What was the consultant suspecting? The vomiting probably had an adverse effect on the anemia. The vomiting may be mechanical i.e. some obstruction in the area of the pylorus. She is not at the age (60 years) when lymphomas are seen in the stomach and also the wrong gender. Does anybody remember MALT?

How to assess gangrene in the toes. Looking for peripheral vascular disease.

A 56 year old man reports to the OPD with pain in his left fore foot and says that his toes are turning black. His left foot is swollen, with patches of red and blue skin, a non-healing ulcer on the dorsum and left side of the ankle with blue/black discoloration of the big toe which is beginning to shrivel, as well as discoloration of the second and third toes. A quick look at the other foot shows that small patches of blue discoloration are starting on the toes of the right foot too. This started about 6 weeks ago and has been progressive. You are in the short case section of a post graduate exam. What three questions will you ask to clarify a diagnosis?

  • Do you smoke and are you a current smoker?
  • Have you had pain on walking and is this pain starting at shorter distances now?
  • Do you suffer from diabetes?

What is likely to be causing this disease? The patient seems to have gangrene and non-healing ulcers caused by ischaemia of the foot. So why is the blood supply to the foot reducing to the point that it can no longer maintain the viability of the tissue? Peripheral arterial disease (PAD) is most often caused by arteriosclerosis.

Image

How do you assess the risk in the population for PAD? The risk is higher in:

  • Male gender more than female gender.
  • Black ethnicity.
  • Age above 70 years.
  • With diabetes onset will be earlier.
  • Smokers, specially current smokers , the risk is higher and occurs in younger people.
  • Presence of coronary artery disease.
  • Hypertension is strongly associated with the development of atherosclerosis in men and women.
  • CKD makes the risk higher
  • A family history especially if associated with familial hyperlipidemia.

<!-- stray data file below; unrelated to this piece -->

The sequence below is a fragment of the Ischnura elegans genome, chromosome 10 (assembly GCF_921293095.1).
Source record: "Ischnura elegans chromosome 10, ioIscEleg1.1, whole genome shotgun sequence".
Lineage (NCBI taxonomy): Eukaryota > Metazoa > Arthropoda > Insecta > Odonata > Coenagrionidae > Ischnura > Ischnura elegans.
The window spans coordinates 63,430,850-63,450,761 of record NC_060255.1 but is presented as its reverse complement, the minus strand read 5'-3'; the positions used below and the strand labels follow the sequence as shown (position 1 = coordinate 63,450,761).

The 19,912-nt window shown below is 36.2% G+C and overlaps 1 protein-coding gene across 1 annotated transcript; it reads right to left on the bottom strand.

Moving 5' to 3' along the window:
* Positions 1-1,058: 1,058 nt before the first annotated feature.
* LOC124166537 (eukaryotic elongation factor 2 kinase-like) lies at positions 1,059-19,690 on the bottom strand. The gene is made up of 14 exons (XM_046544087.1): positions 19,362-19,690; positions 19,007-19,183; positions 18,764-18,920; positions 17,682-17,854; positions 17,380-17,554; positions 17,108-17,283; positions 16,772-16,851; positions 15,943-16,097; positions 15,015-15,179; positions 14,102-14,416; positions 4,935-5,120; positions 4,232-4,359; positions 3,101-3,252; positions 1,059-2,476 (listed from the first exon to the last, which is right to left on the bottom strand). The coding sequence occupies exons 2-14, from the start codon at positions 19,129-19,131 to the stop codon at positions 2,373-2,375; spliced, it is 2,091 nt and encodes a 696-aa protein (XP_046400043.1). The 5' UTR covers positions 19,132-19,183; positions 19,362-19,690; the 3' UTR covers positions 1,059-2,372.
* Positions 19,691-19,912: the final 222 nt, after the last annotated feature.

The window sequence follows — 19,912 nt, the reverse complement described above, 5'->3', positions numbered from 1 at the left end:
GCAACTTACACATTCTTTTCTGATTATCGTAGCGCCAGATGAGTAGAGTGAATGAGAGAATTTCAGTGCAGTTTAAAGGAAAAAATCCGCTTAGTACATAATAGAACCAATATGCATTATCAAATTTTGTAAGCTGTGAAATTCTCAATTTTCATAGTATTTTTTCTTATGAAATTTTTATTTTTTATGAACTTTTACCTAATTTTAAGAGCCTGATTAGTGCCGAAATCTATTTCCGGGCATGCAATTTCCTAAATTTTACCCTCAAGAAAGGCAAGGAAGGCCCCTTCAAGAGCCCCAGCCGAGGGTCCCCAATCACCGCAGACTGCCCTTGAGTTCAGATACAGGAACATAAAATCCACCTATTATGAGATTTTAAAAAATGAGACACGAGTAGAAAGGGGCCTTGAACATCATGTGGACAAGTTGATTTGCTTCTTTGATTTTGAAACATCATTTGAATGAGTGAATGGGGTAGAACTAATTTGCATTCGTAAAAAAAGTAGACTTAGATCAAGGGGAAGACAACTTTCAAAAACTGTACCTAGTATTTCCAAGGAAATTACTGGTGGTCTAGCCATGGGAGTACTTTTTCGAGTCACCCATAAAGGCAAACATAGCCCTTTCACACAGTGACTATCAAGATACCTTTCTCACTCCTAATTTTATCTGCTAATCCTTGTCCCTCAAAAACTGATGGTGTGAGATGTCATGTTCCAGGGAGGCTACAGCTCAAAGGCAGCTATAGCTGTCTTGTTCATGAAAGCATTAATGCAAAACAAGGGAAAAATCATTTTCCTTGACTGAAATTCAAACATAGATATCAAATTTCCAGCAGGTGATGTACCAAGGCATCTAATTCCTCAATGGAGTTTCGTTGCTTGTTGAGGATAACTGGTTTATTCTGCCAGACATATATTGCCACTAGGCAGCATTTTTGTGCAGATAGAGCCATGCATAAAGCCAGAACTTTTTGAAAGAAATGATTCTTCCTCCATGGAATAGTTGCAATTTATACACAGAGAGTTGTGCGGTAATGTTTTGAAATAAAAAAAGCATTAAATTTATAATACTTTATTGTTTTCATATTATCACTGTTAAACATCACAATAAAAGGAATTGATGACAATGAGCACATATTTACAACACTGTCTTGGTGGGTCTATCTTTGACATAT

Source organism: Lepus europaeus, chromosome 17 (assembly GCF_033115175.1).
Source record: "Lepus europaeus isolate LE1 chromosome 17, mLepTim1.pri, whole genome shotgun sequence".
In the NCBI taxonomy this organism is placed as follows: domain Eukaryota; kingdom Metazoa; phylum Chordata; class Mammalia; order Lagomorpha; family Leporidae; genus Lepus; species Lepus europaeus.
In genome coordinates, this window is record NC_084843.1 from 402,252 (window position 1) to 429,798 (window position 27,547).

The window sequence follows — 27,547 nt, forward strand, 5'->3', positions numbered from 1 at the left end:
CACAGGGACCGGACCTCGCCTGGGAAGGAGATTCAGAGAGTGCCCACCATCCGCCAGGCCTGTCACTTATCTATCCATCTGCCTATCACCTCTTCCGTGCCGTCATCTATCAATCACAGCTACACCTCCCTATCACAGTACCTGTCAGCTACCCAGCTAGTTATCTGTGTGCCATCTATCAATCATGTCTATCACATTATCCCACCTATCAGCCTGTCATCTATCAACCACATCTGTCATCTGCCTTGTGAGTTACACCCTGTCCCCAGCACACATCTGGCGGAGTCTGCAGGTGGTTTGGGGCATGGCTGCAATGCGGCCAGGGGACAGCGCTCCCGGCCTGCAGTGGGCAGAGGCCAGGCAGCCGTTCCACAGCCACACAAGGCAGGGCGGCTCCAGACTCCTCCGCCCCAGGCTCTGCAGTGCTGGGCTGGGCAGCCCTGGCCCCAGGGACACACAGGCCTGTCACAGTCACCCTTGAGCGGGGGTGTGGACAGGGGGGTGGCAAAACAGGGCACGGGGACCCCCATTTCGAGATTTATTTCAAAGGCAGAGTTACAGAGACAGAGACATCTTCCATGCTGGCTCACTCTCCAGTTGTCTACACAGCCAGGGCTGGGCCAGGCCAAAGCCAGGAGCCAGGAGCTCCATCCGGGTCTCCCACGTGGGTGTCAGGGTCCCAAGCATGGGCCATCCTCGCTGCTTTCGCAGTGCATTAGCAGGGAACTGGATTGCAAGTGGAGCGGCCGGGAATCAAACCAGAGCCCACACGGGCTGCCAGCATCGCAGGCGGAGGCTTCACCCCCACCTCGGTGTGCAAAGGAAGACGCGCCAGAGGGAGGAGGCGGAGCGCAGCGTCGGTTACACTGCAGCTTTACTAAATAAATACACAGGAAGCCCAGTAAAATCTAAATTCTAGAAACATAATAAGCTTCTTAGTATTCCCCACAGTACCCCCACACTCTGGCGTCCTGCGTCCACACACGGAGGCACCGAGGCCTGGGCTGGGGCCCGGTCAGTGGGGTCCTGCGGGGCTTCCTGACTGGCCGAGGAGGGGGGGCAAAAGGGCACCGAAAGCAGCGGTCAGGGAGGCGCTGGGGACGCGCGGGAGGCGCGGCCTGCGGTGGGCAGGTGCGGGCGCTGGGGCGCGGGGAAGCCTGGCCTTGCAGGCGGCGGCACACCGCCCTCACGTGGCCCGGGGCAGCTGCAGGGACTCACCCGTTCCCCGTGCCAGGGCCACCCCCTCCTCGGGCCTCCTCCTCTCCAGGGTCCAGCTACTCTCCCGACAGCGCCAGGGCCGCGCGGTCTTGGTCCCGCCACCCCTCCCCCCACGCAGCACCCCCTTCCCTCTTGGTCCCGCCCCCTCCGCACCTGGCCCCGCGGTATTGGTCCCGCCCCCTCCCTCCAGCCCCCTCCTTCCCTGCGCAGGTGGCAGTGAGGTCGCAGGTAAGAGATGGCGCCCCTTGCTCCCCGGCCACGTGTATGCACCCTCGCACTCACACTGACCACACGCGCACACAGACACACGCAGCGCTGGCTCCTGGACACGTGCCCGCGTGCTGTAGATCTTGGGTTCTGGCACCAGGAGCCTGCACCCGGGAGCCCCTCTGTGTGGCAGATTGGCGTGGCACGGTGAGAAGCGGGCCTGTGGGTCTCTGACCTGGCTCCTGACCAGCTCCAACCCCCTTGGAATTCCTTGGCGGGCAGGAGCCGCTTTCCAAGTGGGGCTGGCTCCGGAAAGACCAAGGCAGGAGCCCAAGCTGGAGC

• A history of intermittent claudication.
  • Abnormal pulses in the lower extremity.

The risk of PAD is increased in families identified with early-onset atherosclerosis, but no single genetic marker has been identified for PAD in this population.

Smoking . Cigarette smoking correlates significantly with cardiovascular disease. The mechanism by which cigarette smoke promotes the development and progression of atherosclerosis is not clearly understood, but its effects include endothelial damage, arterial smooth muscle proliferation, thrombophilia, inflammation, increased sympathetic tone, and other metabolic abnormalities. The NHANES study: the risk for PAD was increased in active cigarette smokers, but no association was found for other forms of tobacco exposure like gutka. paan, naswar but these were probably not studied in detail. In the Edinburgh Artery Study, smoking appears to be a more powerful risk factor for PAD than for CAD. Passive exposure to smoke appears to increase vascular endothelial inflammation and may increase the risk for atherosclerotic plaque development in children and adults.

Hypertension: Among those with an abnormal ankle-brachial index, the prevalence of hypertension in the Rotterdam Study was 60 percent. The NHANES study found that hypertensive patients also have an even higher prevalence of asymptomatic PAD. Hypertension together with smoking is a major factor for progression of PAD in patients with diabetes mellitus, but there is no evidence that adequate control of hypertension impacts disease progression.